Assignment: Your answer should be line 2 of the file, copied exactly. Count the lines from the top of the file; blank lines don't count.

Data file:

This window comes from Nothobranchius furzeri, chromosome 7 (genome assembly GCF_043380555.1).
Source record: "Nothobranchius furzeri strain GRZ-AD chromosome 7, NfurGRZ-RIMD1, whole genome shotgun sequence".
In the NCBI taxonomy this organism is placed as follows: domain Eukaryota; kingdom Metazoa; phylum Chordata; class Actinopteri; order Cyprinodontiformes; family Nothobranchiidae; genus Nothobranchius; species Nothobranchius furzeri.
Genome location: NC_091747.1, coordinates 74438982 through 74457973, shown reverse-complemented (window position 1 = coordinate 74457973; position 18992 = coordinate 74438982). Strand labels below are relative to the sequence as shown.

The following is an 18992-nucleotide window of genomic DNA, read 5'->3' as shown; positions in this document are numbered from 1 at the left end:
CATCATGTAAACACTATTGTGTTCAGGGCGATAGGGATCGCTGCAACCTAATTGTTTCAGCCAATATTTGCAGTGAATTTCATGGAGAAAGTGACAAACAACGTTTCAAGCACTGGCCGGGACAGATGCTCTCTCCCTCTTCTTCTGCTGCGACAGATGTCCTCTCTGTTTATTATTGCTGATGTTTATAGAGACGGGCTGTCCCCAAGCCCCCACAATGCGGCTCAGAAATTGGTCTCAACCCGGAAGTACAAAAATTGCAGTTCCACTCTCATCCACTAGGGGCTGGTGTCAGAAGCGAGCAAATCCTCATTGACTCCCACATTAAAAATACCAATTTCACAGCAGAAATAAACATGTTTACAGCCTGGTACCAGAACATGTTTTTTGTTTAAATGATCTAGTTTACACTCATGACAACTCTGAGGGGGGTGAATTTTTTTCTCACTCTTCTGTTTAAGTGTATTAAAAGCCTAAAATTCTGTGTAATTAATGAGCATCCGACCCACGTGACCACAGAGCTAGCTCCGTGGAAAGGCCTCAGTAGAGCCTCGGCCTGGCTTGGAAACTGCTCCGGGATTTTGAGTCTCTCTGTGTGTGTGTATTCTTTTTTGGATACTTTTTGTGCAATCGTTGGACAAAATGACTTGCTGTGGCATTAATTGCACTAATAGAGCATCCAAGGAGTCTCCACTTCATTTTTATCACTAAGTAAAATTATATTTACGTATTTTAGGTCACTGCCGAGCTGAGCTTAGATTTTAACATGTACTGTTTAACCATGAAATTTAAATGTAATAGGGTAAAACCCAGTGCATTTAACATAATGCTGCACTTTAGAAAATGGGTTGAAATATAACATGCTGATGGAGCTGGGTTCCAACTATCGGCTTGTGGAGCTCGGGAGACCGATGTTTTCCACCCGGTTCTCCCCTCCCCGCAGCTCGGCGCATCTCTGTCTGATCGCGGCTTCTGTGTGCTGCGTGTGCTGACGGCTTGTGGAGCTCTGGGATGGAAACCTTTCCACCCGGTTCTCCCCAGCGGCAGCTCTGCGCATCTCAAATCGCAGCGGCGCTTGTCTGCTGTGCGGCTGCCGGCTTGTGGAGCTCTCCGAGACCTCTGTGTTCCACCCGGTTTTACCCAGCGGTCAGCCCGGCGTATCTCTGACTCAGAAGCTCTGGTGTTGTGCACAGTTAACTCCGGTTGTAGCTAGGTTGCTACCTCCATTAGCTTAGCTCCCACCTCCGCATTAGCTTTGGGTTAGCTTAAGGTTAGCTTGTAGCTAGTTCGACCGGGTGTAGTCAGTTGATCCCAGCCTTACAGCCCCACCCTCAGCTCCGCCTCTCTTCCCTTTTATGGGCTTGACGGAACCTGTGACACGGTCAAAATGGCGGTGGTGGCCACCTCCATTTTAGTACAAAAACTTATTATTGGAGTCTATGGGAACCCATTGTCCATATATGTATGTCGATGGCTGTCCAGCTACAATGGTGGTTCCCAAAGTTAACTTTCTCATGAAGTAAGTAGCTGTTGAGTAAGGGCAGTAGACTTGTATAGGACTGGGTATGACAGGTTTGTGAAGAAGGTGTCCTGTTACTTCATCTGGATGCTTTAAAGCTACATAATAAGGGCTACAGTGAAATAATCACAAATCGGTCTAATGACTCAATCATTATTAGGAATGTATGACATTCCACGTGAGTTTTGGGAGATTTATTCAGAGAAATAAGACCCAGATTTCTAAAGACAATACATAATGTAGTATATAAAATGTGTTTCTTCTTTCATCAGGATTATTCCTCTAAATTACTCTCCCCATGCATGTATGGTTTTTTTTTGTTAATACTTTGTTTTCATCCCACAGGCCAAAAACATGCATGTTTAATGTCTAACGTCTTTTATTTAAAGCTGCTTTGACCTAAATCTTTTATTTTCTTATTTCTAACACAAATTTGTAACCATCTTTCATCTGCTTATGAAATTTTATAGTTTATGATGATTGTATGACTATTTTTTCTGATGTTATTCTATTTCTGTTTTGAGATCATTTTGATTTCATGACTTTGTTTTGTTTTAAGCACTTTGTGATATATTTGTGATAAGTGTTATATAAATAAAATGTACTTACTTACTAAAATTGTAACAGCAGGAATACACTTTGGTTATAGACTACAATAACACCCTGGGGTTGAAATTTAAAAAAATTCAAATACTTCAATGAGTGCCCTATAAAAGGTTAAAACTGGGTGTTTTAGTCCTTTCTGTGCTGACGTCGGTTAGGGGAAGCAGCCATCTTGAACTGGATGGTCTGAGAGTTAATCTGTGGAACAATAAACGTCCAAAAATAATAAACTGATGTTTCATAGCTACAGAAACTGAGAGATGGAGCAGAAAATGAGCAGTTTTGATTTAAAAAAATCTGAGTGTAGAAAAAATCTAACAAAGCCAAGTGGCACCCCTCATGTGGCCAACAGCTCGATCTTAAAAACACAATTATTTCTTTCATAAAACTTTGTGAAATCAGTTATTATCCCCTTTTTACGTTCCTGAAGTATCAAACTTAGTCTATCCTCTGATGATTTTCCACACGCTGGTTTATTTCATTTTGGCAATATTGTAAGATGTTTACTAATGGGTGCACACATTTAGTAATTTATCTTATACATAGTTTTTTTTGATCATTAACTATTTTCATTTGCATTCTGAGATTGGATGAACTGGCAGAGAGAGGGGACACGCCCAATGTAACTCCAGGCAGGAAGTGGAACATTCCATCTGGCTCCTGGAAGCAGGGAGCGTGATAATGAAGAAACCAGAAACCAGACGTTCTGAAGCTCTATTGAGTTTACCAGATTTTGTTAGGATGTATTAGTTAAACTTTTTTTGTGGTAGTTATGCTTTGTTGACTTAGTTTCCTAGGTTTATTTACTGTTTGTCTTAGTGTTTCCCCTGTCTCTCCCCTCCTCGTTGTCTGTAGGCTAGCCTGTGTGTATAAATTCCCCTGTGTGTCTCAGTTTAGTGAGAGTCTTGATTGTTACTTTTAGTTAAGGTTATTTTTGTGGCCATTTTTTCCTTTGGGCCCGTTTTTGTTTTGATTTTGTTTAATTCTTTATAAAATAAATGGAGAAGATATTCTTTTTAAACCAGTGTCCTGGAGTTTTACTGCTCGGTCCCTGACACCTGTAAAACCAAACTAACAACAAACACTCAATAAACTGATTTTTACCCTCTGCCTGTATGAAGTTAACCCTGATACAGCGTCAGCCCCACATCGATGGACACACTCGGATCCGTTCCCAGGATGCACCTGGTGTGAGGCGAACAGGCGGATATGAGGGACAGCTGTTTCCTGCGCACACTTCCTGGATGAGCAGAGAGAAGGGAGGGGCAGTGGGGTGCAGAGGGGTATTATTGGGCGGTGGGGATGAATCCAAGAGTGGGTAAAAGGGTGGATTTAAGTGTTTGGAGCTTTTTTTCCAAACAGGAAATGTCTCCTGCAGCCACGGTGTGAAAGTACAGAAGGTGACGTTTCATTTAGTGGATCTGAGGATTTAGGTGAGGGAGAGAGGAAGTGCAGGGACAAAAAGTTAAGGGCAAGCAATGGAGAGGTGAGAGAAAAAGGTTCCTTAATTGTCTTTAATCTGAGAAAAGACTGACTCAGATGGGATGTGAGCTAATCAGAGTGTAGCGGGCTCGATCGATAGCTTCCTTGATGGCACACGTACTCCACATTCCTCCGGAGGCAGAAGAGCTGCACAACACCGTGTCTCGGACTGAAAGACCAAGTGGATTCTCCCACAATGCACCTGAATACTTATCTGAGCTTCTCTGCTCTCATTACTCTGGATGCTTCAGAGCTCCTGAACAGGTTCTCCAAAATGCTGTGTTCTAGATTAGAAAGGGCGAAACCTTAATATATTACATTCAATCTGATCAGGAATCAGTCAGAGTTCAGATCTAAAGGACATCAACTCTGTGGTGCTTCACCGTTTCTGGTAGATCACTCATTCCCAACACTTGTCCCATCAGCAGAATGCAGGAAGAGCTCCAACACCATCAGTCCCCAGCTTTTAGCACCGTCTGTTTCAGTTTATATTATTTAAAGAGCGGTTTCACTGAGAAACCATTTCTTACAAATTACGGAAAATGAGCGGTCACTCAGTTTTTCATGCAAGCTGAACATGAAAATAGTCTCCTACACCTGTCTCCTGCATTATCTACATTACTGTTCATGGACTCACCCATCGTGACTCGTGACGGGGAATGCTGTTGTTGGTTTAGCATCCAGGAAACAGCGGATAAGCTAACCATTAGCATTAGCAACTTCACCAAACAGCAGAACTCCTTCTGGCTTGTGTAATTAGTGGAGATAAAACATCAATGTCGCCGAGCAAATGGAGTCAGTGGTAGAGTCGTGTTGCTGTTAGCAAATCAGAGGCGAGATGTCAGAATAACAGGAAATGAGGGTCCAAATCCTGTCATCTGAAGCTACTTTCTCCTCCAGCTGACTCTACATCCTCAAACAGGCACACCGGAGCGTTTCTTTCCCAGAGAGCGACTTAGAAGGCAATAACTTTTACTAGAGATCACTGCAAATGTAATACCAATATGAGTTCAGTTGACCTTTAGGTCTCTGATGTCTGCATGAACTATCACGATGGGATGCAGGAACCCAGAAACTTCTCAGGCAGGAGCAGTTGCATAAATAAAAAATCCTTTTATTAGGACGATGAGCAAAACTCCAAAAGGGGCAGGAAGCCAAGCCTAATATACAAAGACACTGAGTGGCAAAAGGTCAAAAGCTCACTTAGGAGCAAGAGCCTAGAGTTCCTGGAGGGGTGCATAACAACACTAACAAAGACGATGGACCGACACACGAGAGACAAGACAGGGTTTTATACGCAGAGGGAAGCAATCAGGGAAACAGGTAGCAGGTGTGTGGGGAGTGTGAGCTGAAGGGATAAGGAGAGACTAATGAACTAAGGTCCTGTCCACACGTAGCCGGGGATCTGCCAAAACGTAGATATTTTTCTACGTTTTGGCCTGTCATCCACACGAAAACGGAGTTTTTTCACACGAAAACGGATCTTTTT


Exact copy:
Source record: "Nothobranchius furzeri strain GRZ-AD chromosome 7, NfurGRZ-RIMD1, whole genome shotgun sequence".